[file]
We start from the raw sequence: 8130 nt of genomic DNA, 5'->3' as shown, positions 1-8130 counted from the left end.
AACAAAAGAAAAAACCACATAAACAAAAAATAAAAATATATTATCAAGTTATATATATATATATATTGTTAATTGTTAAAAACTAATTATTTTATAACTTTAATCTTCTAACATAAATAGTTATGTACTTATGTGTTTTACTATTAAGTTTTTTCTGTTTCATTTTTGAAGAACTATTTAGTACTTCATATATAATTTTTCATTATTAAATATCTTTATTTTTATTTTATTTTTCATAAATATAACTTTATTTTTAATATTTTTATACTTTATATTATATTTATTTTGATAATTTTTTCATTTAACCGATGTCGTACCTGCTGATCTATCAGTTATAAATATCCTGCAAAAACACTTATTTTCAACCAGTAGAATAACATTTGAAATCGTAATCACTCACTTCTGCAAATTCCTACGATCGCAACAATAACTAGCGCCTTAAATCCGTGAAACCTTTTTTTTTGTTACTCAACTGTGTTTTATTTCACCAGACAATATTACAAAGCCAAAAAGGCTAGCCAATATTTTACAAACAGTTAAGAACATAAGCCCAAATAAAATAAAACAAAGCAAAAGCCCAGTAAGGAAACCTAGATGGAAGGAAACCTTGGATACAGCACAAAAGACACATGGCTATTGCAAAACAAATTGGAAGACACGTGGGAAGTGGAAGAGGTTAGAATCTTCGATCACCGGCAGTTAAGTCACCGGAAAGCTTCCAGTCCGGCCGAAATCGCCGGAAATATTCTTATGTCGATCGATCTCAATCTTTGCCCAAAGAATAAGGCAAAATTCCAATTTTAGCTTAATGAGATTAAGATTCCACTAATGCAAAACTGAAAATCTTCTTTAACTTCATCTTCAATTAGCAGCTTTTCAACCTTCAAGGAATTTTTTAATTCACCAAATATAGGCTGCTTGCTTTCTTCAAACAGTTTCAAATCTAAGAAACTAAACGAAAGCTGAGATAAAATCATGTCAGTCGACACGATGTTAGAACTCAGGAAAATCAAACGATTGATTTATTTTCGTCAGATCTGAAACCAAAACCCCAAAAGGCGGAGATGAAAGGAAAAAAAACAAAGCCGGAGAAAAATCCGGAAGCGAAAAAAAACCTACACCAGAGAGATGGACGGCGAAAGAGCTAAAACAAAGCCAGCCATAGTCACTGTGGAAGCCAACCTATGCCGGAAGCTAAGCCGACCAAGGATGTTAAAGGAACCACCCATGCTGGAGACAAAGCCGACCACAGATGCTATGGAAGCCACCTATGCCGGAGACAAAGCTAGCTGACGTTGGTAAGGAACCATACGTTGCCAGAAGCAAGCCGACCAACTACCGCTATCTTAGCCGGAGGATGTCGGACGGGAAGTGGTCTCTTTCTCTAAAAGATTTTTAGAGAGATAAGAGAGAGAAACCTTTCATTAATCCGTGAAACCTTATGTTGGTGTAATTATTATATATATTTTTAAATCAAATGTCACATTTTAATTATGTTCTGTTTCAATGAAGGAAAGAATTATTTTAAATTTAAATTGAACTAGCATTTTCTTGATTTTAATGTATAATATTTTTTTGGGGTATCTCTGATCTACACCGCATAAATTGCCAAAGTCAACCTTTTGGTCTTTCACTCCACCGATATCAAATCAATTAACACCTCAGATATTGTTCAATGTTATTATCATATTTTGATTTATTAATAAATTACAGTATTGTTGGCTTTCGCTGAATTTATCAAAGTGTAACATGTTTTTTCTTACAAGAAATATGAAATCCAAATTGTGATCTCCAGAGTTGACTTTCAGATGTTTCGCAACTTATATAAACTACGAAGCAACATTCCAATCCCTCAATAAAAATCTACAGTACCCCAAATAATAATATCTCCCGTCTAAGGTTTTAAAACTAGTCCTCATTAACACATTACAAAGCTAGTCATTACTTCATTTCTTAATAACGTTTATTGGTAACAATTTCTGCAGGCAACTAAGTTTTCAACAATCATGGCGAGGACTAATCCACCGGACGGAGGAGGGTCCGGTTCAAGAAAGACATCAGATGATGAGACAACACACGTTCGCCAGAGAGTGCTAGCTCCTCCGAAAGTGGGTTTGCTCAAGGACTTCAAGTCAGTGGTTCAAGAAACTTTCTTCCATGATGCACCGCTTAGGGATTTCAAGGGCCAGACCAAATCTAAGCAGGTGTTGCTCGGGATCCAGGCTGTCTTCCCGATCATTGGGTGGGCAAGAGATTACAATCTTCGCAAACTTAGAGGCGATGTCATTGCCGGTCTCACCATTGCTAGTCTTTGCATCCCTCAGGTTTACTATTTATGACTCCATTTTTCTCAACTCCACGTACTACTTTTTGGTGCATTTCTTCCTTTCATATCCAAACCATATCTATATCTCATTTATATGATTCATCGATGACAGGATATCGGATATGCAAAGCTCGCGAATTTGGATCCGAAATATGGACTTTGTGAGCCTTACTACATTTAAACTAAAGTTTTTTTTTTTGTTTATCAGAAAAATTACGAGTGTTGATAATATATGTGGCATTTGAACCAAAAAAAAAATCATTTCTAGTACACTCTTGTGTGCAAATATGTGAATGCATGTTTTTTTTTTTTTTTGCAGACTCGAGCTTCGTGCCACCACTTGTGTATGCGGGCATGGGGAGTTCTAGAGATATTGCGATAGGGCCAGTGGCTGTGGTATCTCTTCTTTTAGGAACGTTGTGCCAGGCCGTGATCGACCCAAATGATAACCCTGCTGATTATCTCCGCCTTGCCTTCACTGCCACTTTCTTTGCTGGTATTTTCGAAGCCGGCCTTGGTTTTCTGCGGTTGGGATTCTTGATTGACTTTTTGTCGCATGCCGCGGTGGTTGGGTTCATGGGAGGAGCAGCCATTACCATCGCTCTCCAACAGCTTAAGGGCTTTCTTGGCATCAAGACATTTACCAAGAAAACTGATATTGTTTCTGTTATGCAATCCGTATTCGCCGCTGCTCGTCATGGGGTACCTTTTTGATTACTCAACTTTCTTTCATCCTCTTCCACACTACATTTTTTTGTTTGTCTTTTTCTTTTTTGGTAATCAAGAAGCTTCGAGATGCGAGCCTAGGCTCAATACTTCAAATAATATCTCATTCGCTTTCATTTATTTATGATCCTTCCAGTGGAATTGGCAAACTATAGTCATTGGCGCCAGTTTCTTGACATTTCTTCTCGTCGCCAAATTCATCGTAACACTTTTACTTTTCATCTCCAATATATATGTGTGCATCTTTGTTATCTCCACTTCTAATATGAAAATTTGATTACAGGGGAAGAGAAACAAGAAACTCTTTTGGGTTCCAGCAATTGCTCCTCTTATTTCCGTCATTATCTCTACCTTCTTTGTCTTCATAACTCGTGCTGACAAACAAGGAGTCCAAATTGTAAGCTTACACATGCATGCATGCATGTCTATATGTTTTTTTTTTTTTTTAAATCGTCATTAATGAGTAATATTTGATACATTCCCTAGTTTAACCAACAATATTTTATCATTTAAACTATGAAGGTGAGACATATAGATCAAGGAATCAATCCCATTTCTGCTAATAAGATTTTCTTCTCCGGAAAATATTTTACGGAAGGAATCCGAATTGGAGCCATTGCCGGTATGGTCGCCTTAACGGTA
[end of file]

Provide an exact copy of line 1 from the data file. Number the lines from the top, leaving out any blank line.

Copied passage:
We start from the raw sequence: 8130 nt of genomic DNA, 5'->3' as shown, positions 1-8130 counted from the left end.